Starter. Fertilizer. The name implies the intent: to get your plants off to a good start.
Its term of utility in a furrow is about 4-5 weeks—just enough time to allow for germination and nascent root growth. It’s there just long enough to help roots develop enough to reach the rest of your fertility program.
Then, it’s gone.
Which is why you shouldn’t credit the nutrients in a starter fertilizer to the rest of your fertility program.
I’ll admit that I’m open for discussion on this topic—I could be swayed with some good evidence—but so far, such evidence hasn’t been presented to me.
Whether or not you should get credits for a starter fertilizer is a usual topic of discussion in our circles, and I understand the desire to count it in your program. But…
Starter fertilizers are formulated to get into teeny tiny little baby plants ASAP. As such, they need to be light and fast, so there’s not a lot of product in them. Their nutrient rates are low because the point isn’t necessarily to sustain the plant but rather to provide a bridge between the seed and the nutrients that are meant to sustain it. It isn’t high-level stuff itself but is a vector to high-level stuff.
It’s akin to giving a toddler Cheerios. You give them Cheerios to bridge them to real food—the Cheerios themselves don’t count for lunch or dinner. They just get your toddler there.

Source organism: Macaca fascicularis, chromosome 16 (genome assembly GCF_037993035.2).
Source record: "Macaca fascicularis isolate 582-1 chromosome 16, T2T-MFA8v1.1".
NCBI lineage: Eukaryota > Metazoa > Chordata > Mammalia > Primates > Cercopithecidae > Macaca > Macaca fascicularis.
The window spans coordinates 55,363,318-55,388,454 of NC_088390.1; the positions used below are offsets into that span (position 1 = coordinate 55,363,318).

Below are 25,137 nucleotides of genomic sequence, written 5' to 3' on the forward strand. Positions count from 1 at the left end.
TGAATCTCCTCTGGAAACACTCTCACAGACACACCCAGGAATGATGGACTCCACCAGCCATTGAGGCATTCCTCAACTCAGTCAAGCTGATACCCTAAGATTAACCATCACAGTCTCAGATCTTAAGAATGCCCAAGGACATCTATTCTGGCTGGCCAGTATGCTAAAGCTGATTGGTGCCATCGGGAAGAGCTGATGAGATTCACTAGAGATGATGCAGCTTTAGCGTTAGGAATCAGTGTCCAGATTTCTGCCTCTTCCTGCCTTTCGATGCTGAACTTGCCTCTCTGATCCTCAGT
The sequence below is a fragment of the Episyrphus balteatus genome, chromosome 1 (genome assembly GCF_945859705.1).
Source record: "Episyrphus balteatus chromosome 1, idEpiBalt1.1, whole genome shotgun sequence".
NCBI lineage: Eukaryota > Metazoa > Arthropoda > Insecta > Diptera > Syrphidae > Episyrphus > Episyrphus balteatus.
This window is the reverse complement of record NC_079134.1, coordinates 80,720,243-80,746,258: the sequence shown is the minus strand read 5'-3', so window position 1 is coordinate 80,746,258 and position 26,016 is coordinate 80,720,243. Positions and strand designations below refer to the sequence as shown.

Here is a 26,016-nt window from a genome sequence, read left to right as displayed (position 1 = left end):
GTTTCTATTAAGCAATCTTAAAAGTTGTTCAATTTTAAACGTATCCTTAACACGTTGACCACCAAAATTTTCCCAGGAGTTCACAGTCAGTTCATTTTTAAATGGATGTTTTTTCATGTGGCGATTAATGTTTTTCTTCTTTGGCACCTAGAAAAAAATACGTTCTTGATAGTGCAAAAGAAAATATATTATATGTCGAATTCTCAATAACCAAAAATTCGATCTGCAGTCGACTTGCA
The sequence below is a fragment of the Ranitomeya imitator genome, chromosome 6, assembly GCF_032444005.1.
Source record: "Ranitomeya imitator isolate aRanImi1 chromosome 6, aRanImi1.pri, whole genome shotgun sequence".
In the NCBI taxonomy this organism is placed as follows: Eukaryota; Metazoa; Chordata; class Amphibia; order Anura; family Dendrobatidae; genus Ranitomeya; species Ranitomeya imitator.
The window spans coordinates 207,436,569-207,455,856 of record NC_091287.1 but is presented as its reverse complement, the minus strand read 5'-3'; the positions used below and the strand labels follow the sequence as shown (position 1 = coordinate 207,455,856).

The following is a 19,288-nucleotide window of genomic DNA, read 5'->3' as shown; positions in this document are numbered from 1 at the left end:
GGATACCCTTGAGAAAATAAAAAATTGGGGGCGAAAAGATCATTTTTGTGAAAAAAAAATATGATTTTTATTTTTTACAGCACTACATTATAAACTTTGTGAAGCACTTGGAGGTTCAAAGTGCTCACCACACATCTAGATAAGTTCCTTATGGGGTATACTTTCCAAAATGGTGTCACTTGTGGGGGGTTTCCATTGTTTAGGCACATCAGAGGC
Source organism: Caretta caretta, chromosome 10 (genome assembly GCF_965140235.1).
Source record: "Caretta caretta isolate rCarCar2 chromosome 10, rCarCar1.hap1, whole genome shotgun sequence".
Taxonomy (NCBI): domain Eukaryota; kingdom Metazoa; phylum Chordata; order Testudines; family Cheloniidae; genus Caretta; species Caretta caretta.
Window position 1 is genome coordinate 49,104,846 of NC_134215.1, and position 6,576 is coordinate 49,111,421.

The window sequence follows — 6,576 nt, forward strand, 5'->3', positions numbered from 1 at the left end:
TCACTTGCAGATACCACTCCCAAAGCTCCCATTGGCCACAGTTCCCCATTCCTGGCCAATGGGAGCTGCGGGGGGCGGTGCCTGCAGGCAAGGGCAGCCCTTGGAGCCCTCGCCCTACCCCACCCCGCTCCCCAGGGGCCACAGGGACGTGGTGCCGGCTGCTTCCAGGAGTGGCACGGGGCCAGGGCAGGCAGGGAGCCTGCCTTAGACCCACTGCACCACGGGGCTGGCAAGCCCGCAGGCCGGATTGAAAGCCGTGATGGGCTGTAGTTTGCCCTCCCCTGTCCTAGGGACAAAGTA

I know that its easy to get caught up in the game as you plan your fertility program. Every credit keeps a bit more dough in your pocket, but game players beware: I’d hate to see you short 5 pounds of nitrogen or 12.5 pounds of phosphorous because you credited your starter. Imagine what that could look like at the end of your season.
Additionally, if your starter does what its supposed to do, you’ll be on a higher yield trajectory, which demands more nutrients, not less. Using a starter gets you out of the gates fast, but by crediting a starter, you run the very real risk of running out of steam before the finish line.
So like I said, I understand the desire to credit your starter and save a little cash, but the long-term consequences of such a decision will likely rob your plants of much-needed nutrients at key points later in the season and so rob you of the income boost that comes with higher yields. Which, as if I need to say it again, outweighs any cost-saving you could have done in the beginning…